Are You Ageing Well?
Until recently, it was thought that the secret to a long and healthy life, and looking younger than your years, was mostly down to genetics.
However, a programme on BBC1 last week unveiled some interesting new research about what factors were actually influencing how well we age.
It turns out that it is 75% lifestyle factors, and just 25% down to genetics.
Some of the factors that contribute to the ageing process are well-known and well-documented – making sure you exercise, eating well, avoiding smoking and pollutants, for instance. However, increasingly, results are showing that stress is now one of the top 3 indicators of a shortened life expectancy.
Leading a fast-paced lifestyle running on adrenaline, working long hours, indoors in artificial environments, and rushing around trying to do too much can all take its toll not just on our health in later years, but on how long we live.
According to the researchers, the three main things we can do to avoid this decline are:
* Me Time
Exercise seems obvious, but what may be a surprise is that the type of exercise you do is key. In an experiment to ascertain whether dancing or exercising at the gym is best at keeping you younger, the results showed conclusively that dancing was the winner.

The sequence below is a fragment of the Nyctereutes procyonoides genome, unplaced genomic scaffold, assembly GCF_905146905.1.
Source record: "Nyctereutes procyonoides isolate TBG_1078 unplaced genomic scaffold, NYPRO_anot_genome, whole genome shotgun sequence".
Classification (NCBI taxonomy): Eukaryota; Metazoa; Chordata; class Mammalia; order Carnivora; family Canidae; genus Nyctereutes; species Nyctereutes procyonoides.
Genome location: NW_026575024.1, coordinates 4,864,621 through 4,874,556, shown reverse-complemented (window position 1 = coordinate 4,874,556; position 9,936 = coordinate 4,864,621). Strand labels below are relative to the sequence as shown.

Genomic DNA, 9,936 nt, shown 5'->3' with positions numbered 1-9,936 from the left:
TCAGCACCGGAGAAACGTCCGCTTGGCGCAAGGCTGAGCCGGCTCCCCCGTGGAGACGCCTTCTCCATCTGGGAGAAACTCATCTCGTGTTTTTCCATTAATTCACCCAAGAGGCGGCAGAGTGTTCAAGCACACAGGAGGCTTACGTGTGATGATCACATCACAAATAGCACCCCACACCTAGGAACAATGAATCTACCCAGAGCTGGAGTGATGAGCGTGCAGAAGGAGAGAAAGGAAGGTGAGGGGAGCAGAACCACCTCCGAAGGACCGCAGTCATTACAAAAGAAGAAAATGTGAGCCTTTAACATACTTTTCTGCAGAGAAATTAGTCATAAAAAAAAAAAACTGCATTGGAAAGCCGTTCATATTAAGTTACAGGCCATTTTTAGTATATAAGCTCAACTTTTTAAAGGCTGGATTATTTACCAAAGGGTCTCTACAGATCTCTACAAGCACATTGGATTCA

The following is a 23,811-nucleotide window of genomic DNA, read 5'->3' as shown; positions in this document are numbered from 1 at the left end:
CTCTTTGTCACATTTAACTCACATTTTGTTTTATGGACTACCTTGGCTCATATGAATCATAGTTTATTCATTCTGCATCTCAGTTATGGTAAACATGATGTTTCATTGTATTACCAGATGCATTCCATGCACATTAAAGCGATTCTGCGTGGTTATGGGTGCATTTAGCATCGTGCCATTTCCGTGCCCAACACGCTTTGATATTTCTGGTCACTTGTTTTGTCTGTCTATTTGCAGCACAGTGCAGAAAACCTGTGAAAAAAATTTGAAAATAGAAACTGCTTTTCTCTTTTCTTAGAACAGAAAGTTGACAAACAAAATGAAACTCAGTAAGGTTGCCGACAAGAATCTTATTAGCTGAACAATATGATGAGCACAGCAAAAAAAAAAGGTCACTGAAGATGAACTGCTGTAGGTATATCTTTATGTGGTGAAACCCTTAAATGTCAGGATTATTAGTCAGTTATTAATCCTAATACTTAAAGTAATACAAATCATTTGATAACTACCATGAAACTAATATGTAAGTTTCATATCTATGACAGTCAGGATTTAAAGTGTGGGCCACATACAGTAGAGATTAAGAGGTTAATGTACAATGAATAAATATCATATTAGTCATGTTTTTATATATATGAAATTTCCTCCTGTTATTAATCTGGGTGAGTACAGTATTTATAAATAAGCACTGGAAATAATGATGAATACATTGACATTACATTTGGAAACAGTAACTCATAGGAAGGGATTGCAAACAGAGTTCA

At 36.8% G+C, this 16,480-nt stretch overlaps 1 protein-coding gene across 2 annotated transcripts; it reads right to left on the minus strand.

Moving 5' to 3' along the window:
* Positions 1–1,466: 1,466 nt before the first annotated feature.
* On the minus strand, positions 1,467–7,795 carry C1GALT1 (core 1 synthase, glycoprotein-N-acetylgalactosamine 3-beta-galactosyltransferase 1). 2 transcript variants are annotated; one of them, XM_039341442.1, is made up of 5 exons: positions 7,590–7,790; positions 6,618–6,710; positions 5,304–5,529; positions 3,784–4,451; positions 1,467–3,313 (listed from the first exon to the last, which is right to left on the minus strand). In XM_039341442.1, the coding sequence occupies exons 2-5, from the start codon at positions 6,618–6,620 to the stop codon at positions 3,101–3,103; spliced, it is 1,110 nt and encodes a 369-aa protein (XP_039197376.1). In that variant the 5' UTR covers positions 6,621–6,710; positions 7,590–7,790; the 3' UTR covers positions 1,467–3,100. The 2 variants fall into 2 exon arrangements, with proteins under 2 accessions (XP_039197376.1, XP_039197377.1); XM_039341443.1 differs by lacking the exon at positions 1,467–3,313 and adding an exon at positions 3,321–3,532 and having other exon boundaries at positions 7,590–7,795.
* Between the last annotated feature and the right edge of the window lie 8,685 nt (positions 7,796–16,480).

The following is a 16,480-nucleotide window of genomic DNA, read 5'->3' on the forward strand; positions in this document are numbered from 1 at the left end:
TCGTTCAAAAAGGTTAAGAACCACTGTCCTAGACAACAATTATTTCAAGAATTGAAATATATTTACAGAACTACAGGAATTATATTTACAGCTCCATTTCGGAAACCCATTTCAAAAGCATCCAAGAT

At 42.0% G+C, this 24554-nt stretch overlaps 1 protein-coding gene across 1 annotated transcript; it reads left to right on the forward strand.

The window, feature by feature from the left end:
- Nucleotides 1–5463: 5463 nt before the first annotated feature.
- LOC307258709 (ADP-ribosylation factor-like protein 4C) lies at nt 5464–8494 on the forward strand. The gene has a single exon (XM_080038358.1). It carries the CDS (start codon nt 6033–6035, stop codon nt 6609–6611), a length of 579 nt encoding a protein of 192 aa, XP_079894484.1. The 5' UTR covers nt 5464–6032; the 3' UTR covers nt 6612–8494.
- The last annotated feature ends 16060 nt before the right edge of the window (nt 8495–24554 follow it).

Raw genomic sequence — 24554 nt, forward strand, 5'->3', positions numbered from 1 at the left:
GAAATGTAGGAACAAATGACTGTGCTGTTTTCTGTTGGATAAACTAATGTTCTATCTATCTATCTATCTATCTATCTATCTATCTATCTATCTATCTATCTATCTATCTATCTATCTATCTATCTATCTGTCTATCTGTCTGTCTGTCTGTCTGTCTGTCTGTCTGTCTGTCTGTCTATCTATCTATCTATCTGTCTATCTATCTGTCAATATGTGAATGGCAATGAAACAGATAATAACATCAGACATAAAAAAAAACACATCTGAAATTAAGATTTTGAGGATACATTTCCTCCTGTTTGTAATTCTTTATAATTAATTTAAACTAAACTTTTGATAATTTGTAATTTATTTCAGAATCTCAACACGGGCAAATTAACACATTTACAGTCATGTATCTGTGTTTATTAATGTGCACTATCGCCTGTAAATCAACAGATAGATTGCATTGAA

Whereas traditional gym exercises use repetitive movements , involving maybe only one muscle group, dancing stimulates many more systems of the body, it is a more comprehensive form of exercise, and requires more input from the nervous system, therefore has more impact on strength. Fascinating stuff.
Of course there are other forms of exercise which are going to do the same thing – yoga for instance does exactly this, many sports also involve full body integration, and there are also some knowledgeable Personal Trainers who teach more functional forms of fitness who will know exactly how to get the same results.
I found out the other day, there is an exercise that is used to see whether you are ageing well. It is called the “sit and rise” test.
Brazilian physician Dr. Claudio Gil Araújo, the developer of the test, says that if you struggle while attempting it, your risk of dying in the next five years may be five times greater than those who do the test with ease. Blimey, there’s motivation for you!
Also known as the sitting-rising test (SRT), the exercise is used to measure the strength and flexibility of patients, and involves lowering your body into a cross-legged position and then standing back up (without holding on to anything – or anyone).
When challenged to do it the other day at the start of my class, I was relieved to pass the test, although it is surprisingly difficult, so I think the key may be practising the movement daily and recording your progress.
However, saying that, I’m with Angela Rippon in that dancing remains my number one way to remain youthful, healthy and happy into my later years.
Which is why next time I asked why I’m out raving at age 43, my answer is going to be simple, “I’m keeping myself young”.